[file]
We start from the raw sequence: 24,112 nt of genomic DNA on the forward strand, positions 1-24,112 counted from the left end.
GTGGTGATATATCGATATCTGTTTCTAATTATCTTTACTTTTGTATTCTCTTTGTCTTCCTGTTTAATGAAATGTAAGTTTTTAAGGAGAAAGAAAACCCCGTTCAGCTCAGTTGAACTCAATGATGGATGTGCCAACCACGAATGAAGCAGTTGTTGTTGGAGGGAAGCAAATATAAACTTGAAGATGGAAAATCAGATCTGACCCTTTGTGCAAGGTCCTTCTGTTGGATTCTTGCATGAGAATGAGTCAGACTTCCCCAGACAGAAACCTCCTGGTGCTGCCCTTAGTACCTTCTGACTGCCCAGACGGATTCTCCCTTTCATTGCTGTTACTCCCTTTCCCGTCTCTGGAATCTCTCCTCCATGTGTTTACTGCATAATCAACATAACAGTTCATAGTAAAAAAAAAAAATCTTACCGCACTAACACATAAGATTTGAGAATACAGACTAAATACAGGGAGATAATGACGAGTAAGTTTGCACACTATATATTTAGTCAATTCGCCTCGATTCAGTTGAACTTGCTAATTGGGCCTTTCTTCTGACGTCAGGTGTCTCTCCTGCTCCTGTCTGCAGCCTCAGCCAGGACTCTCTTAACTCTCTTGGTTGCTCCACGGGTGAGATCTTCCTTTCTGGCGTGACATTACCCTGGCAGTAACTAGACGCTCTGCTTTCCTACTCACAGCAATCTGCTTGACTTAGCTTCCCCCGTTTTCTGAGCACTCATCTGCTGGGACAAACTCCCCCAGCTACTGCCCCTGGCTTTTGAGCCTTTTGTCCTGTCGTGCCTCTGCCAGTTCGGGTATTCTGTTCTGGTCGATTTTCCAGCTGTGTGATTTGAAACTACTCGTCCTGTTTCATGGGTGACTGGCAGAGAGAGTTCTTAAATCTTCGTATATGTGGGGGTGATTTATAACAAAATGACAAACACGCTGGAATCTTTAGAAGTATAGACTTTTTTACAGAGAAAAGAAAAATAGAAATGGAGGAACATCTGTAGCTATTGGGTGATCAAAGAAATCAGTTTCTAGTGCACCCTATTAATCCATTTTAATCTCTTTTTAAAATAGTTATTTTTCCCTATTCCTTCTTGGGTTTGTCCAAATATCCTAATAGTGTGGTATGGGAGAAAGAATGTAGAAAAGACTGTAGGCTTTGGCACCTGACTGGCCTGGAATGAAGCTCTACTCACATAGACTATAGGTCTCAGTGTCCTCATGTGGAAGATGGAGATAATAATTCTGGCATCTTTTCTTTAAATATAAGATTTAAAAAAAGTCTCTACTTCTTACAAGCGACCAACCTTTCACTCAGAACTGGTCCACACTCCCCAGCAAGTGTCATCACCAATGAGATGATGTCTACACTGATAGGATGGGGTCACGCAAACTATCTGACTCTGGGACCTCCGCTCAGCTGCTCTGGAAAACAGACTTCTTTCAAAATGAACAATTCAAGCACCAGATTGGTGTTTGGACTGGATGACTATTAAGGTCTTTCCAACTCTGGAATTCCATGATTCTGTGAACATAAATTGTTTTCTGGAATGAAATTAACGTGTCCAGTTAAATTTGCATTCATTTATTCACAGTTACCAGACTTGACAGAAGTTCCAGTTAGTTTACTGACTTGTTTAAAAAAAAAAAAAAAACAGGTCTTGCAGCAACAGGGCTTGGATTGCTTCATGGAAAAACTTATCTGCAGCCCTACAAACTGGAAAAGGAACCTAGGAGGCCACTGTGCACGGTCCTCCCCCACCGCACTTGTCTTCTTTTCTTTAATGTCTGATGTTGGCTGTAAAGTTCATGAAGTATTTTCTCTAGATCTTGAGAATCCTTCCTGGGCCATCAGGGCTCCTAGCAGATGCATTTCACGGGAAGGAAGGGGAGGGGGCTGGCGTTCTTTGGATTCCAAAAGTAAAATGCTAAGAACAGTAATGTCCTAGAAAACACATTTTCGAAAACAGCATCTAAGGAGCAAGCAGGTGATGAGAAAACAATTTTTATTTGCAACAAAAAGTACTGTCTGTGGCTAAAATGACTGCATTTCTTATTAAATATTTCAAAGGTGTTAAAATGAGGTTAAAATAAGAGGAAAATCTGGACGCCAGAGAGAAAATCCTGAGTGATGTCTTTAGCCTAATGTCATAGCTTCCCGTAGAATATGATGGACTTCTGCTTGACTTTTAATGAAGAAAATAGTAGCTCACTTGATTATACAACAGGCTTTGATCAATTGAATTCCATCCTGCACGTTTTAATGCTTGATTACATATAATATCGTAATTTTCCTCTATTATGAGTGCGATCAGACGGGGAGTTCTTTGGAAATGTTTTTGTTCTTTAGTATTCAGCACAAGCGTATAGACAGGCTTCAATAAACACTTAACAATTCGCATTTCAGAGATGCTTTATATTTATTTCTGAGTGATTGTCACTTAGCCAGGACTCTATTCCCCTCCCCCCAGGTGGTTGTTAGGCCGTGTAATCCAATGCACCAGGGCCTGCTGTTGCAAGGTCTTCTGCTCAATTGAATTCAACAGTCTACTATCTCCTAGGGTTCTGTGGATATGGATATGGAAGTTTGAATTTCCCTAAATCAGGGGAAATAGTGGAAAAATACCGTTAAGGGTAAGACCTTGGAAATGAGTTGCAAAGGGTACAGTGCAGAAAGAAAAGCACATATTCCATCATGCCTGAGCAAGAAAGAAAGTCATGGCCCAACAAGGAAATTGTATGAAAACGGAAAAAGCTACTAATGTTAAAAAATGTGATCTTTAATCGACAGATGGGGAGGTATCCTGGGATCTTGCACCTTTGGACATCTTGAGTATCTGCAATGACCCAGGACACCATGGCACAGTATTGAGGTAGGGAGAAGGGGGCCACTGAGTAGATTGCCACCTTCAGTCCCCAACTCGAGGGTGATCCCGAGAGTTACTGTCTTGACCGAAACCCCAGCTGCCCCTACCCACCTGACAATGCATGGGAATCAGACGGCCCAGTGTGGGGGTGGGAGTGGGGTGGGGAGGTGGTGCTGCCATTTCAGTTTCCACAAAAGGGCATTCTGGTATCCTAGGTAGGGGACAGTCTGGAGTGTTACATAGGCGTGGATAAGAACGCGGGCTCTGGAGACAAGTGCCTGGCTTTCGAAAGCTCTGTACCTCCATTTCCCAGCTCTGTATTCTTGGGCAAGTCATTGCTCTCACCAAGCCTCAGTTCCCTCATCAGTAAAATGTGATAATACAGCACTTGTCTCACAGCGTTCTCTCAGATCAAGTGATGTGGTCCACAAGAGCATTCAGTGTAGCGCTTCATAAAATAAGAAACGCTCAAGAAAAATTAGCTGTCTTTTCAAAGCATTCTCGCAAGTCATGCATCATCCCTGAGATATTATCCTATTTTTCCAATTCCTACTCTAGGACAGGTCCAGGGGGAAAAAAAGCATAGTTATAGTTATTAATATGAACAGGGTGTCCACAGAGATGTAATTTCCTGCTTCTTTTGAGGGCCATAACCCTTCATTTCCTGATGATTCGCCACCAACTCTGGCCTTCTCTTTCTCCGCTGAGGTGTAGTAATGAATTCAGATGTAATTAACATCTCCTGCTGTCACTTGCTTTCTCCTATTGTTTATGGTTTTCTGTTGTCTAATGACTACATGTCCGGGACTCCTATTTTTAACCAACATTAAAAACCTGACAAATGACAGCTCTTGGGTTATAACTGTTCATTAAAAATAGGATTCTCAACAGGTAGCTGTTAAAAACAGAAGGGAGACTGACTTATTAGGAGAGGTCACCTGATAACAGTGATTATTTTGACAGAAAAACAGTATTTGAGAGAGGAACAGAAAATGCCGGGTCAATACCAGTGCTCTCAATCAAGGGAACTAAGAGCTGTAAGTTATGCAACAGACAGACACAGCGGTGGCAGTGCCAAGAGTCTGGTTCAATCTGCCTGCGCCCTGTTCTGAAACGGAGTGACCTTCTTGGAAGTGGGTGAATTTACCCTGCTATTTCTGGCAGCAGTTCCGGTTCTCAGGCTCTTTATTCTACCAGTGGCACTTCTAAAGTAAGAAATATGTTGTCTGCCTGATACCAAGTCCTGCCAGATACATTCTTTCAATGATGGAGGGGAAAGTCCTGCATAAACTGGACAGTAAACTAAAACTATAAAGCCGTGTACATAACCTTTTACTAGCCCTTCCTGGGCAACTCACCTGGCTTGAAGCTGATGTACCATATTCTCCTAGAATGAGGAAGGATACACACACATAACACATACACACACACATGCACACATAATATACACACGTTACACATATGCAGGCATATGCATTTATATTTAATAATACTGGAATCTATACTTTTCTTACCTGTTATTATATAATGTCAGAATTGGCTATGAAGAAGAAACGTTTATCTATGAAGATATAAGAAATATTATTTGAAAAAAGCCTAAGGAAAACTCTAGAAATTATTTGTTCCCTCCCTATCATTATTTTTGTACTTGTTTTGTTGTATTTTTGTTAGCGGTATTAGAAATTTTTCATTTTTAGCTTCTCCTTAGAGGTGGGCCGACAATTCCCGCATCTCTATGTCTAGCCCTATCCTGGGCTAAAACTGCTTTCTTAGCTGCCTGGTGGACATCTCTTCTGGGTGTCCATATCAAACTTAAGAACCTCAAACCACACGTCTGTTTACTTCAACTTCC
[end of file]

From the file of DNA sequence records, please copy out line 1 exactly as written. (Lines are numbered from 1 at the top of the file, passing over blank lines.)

We start from the raw sequence: 24,112 nt of genomic DNA on the forward strand, positions 1-24,112 counted from the left end.